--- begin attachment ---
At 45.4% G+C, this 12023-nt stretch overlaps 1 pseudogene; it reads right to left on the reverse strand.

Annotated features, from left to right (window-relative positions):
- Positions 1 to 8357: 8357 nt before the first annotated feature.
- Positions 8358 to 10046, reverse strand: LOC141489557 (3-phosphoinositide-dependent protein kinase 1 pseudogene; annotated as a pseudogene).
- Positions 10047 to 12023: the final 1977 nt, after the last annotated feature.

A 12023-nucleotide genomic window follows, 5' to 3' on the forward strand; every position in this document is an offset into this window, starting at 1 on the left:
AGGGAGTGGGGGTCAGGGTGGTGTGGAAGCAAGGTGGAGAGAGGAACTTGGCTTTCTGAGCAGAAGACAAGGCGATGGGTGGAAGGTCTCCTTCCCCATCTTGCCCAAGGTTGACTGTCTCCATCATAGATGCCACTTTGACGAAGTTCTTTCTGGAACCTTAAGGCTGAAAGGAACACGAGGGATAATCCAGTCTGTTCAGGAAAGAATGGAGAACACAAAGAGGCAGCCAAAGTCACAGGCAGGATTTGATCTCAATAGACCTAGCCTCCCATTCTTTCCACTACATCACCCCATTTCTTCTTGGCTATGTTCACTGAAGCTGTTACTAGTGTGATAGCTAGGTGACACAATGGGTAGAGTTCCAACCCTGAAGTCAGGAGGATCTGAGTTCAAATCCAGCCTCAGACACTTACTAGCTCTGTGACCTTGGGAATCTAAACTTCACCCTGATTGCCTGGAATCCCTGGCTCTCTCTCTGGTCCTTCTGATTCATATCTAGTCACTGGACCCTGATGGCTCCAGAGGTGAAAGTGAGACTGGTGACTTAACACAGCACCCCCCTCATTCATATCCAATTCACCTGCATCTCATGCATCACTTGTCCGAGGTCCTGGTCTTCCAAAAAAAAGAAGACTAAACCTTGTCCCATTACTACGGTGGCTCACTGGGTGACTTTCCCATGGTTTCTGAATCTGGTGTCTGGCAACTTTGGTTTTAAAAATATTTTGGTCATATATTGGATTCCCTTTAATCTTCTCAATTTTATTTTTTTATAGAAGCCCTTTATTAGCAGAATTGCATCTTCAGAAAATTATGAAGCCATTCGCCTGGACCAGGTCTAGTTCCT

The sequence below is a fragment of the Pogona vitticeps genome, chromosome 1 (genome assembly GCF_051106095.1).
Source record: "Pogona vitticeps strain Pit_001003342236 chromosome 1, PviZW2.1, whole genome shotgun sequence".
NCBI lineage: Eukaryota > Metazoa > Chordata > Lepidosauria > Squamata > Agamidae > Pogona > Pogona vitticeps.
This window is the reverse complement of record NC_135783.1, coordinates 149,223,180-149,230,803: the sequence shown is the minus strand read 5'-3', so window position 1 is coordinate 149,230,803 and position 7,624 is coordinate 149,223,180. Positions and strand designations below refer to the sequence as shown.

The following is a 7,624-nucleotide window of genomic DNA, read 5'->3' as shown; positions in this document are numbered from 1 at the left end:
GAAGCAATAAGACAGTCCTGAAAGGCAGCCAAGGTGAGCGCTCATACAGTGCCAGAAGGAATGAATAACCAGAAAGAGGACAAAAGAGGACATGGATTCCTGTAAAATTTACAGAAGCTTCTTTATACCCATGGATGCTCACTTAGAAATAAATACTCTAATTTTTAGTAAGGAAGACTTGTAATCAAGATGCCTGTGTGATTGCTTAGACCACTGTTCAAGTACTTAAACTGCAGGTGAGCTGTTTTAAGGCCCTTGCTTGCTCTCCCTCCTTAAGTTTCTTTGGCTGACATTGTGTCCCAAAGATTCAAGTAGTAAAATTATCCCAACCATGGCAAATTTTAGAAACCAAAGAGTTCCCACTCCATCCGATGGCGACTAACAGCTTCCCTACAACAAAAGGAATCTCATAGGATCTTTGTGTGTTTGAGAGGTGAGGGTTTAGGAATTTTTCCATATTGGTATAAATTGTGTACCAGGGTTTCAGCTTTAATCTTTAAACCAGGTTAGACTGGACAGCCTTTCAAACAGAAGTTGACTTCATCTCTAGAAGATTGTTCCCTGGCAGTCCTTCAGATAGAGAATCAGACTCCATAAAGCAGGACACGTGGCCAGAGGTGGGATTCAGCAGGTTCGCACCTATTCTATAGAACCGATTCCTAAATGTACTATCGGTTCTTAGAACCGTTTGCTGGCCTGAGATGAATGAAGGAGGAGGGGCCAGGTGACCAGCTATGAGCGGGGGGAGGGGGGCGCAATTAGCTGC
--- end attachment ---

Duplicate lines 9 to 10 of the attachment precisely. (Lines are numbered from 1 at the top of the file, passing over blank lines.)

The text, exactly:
Source record: "Pogona vitticeps strain Pit_001003342236 chromosome 1, PviZW2.1, whole genome shotgun sequence".
NCBI lineage: Eukaryota > Metazoa > Chordata > Lepidosauria > Squamata > Agamidae > Pogona > Pogona vitticeps.